daughters-of-doom-threat-classlessCharacter generation for The Cthulhu Hack opens up to a classless approach to shift from the Old School roots of warriors and thieves. It makes sense – and I have had some comments on why I adhered to the Class-based approach. The truth? At the time it seemed to make sense to stick with The Black Hack‘s simplicity and work from there.

And in tinkering with the character generation system and enlightened by my adventure in gaslit alleys earlier in the week, I thought it worth reminding you that a Save is a matter of life and death. If you want to play cards to win possession of an ancient relic, make a Smokes roll; but, if you need to wrestle the artefact from the hands of a cultist, that’s a Strength Save with repercussions.

Going Classless

After a couple of dozen adventures, both as player and GM, and some feedback in reviews, it makes much more sense to break it down and take an approach with more flexibility. I have done this in other systems, like Vortex and Gumshoe, so it seemed right here.

The system still involves dice throws to determine Saves and Occupation-related randomness, but Special Features and resources – like Sanity and Hit Dice – require the player to make some decisions about the sort of character they want to play. When they level up, a character grows a little – surviving an adventure against of the forces of the Mythos ensures you grow up quick. The playtest document suggests level up after each adventure, but you might want to slow that down to every other adventure or based on game play time with a character.

At the moment, I’m tinkering with the idea and you can access the playtest document through the Cthulhu Hack Community on Google+. In the short term, expect this to appear in Unaussprechlichen Hack early in 2017. In the longer term, expect a polished and refined version to figure in a second edition of The Cthulhu Hack.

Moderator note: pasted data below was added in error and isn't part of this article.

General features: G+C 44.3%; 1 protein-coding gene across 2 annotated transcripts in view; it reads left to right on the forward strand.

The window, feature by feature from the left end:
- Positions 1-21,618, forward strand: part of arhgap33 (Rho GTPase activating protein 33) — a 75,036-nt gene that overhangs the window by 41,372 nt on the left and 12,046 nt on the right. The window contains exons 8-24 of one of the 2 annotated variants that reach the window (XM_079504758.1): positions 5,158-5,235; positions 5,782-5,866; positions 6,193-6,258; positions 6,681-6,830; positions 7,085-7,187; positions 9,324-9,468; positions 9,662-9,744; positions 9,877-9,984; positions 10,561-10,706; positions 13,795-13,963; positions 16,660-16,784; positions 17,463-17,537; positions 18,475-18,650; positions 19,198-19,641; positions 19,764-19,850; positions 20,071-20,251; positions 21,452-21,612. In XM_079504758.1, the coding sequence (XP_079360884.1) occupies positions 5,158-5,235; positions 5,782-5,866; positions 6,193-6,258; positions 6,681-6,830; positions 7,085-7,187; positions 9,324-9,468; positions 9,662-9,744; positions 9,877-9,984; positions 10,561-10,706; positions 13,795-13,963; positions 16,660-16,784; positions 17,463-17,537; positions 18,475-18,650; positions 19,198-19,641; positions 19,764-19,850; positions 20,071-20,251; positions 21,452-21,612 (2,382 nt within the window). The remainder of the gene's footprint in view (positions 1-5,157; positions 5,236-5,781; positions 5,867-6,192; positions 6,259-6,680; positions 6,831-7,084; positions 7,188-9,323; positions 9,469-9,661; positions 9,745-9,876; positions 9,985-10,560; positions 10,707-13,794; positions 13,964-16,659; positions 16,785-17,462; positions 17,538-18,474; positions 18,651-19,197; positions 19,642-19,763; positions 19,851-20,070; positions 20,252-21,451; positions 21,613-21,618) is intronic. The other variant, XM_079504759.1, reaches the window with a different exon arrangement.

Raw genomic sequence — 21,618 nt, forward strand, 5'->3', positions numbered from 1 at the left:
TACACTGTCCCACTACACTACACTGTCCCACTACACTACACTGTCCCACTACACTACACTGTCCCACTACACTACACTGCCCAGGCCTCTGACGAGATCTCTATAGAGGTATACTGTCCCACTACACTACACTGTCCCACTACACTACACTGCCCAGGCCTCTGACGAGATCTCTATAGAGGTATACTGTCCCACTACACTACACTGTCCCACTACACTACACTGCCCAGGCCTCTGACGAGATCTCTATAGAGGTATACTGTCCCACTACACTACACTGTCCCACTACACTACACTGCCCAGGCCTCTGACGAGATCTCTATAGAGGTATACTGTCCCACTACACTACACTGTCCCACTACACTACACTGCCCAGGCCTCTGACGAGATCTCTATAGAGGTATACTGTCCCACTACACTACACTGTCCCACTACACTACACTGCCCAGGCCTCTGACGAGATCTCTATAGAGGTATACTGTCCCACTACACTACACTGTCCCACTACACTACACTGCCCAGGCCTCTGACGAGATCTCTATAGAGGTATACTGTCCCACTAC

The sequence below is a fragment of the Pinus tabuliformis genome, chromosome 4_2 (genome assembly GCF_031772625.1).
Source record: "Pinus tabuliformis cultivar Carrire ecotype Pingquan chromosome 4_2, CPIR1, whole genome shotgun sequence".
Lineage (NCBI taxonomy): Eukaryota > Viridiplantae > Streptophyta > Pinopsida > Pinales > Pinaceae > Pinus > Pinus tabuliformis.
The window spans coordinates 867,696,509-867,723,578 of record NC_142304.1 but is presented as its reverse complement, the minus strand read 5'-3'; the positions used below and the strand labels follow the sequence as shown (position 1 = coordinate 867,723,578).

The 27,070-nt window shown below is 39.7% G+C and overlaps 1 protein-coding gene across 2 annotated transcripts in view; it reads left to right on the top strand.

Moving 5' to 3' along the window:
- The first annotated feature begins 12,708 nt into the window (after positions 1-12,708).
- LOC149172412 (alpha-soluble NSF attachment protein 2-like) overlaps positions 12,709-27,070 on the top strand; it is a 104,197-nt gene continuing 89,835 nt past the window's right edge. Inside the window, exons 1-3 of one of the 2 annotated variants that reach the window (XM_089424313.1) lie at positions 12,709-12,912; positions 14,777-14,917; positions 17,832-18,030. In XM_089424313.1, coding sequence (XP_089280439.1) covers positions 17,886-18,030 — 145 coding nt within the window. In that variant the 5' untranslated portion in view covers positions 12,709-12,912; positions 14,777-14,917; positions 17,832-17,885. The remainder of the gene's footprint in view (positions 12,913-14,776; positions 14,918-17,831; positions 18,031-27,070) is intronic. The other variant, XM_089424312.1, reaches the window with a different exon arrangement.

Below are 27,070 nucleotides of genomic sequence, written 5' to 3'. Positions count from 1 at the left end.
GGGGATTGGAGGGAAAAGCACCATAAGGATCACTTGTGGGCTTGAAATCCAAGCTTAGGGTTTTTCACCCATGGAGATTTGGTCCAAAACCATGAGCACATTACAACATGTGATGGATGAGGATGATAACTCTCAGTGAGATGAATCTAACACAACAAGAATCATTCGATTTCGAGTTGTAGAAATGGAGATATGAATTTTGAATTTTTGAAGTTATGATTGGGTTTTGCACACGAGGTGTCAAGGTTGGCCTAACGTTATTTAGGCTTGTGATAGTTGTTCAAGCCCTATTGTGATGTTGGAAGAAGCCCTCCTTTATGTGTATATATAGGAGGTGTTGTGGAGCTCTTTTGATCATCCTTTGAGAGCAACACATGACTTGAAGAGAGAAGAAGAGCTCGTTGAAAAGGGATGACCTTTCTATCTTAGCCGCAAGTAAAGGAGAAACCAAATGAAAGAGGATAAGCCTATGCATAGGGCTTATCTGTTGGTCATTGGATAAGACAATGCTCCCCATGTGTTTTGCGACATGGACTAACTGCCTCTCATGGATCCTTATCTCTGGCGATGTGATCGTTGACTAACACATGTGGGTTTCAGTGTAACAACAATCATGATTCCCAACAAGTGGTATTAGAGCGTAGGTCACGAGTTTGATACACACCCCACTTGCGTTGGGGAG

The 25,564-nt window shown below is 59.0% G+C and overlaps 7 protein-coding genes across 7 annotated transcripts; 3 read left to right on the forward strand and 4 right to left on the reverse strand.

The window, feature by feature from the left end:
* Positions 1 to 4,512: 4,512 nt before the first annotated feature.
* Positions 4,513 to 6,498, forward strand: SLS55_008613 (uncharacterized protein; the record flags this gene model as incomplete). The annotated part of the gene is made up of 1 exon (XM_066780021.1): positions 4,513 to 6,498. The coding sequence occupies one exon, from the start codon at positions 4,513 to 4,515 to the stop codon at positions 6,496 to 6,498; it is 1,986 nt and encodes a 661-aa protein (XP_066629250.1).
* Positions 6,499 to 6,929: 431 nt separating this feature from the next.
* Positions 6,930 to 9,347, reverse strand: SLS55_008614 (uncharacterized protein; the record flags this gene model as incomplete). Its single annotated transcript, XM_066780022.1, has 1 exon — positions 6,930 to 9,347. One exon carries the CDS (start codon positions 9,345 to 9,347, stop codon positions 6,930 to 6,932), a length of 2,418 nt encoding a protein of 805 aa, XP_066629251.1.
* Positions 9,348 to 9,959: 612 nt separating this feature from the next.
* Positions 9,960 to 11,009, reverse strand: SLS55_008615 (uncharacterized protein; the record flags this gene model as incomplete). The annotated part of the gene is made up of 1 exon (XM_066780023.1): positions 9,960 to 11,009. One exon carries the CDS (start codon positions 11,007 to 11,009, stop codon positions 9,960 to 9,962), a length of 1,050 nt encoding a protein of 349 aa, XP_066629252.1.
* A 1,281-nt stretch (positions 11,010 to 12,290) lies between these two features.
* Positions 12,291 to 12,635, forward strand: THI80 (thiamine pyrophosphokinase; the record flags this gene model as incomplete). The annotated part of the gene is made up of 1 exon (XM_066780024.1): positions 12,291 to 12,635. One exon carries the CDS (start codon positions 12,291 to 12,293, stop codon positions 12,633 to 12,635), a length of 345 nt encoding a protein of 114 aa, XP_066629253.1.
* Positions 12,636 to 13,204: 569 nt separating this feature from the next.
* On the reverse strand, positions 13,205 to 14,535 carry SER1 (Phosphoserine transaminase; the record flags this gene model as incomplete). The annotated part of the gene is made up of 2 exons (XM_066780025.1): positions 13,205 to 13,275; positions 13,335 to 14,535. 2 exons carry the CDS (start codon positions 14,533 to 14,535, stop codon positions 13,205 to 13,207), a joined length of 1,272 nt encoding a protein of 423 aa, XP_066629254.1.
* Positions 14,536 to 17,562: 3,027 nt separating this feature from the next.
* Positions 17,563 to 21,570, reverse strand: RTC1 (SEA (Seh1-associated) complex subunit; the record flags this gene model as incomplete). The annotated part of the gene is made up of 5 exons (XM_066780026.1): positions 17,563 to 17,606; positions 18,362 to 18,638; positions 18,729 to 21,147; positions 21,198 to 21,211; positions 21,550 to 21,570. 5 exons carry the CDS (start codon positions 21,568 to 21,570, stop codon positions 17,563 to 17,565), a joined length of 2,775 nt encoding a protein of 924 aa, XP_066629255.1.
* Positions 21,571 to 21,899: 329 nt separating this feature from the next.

Save Yourself

One thing that came up in my last game session, but also occurred to me while putting the Classless playtest document together, is that The Cthulhu Hack doesn’t use attributes to determine simple successes. You roll against Strength or Wisdom to save yourself – or someone else; that’s why they’re called Saves.

If you go into a library to seek out lore on a creature of the Mythos, you roll Flashlights. If you ask a researcher at the university what they know about Starry Wisdom, you roll a Smokes. If you need to find a ward that will protect you from a slavering ghoul racing straight at you, make an Intelligence Save. If you need to sway a lowly adherent of a cult to turn against their uncaring masters, make a Charisma Save.

What’s the difference?

A roll on Flashlights or Smokes won’t hurt if you fail. Indeed, they don’t fail. When you roll a 1 or 2, you wear your patience thin, burn a contact, or spend a sleepless night finding the information.

If you fail that Save, it’s going to hurt. Indeed, before you make a Save, you and the GM should agree on what you’re doing and how it’s going to hurt if you fail. If you fail to find the ward, the ghoul will attack you and you won’t have time to defend, taking damage as per a normal attack. If you can’t sway the adherent, they call for back-up and strike with sudden ferocity, forcing a DEX Save at Disadvantage – or they burn the precious Book of Unholy Prayer in their possession, forcing you to lose a Flashlight die.

A failed Save is a setback, a punishing event that should serve to remind you what you’re up against. You’re not investigating a philandering husband or solving a cold case – someone has plans to let loose the Elder Gods or rend your consciousness clean out of your soggy brain matter and project it, irrevocably, into an alien, sanity-shattering future.

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